Volvo’s industry-first safety tech can warn drivers of an accident ahead

Volvo Cars’ industry-first connected safety technology can now alert drivers of accidents ahead

Volvo Cars’ industry-first connected safety technology can now alert drivers of accidents ahead

Published Mar 5, 2024


Picture the scene. You’re enjoying a twisty road in the countryside. Suddenly, your car car alerts you that there’s been an accident ahead.

As you calmly decelerate and come around the next curve, you see a crashed car in your lane and thanks to the warning you were able to react in time.

This technology is now a reality in Europe, with Volvo having recently announced its Accident Ahead Alert system. For the first time, cars can alert drivers of accidents ahead directly using real-time data from a traffic management centre.

The technology will be available in compatible Volvo cars in Europe, starting in Denmark.

The system can alert the driver about a traffic accident up to a few hundred metres ahead. The location data is provided by national road authorities and compatible cars, starting with other Volvo cars.

“Using our groundbreaking connected safety technology, our Accident Ahead Alert can help Volvo drivers avoid unpleasant surprises, while contributing to making roads safer for all,” says Åsa Haglund, Head of the Volvo Cars Safety Centre.

“Thanks to our collaboration with the Danish Road Directorate and other partners in the Data for Road Safety ecosystem, we can introduce this new feature and continue our leadership in safety innovations.”

Volvo is planning to integrate more traffic data shared by other partners in the European Data for Road Safety ecosystem, including national traffic management centres in other countries and cars from other brands.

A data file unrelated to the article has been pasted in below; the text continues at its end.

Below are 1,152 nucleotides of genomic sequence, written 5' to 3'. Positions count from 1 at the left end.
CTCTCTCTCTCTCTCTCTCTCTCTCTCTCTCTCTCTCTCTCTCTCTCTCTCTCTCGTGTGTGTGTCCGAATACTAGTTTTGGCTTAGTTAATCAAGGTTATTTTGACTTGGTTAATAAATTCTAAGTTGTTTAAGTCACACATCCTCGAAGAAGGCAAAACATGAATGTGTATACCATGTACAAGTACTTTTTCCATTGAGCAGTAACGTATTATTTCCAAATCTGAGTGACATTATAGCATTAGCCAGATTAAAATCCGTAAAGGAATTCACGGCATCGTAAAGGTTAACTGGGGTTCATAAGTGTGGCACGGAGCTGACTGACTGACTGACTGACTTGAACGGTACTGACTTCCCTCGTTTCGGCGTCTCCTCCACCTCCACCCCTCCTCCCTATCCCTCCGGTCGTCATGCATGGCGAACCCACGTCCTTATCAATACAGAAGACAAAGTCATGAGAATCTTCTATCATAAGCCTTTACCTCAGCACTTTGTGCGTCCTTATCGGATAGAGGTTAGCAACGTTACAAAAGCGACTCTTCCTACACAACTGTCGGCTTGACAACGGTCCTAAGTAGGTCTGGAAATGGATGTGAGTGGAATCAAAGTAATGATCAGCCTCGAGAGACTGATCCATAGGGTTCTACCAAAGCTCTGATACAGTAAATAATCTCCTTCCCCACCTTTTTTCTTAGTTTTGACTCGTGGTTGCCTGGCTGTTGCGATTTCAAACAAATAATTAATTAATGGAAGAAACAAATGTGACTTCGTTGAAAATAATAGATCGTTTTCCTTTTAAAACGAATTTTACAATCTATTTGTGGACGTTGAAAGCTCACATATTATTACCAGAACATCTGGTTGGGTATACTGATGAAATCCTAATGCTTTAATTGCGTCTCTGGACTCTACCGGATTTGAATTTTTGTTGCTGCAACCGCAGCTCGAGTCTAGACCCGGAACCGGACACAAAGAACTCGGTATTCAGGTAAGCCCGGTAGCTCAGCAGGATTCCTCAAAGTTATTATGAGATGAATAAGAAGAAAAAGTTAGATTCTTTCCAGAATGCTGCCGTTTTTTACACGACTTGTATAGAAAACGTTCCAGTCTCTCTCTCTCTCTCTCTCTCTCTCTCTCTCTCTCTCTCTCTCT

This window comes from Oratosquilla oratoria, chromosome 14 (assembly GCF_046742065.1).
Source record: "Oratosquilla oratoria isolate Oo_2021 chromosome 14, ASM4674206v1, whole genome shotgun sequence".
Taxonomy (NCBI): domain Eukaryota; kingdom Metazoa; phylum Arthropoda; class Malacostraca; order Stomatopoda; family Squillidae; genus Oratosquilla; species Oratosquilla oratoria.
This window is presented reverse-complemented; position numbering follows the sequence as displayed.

To that end the Swedish carmaker is calling for more road authorities to share anonymous traffic accident data and for other car companies to offer similar technologies.

“We’re happy that Volvo Cars, as the first car maker to do so, has started using our new real-time traffic event data feed,” says Stine Bendsen, Head of the Danish Traffic Management Centre at the Danish Road Directorate.

“A quick alert about an accident ahead gives the driver more time to slow down and increase the distance to the car in front. This helps to lower the risk of follow-up collisions and protect the people working to clear the road.”

Volvo owners in Europe can contribute to road safety by opting for data sharing by activating the ‘connected safety’ option in the car’s centre display. The car will then be able to alert the driver of an accident ahead by using the hazard light alert in the dashboard and, if available, the head-up display. Volvo says only the essential information will be shared with other cars and the data will be anonymised to ensure privacy.

IOL Motoring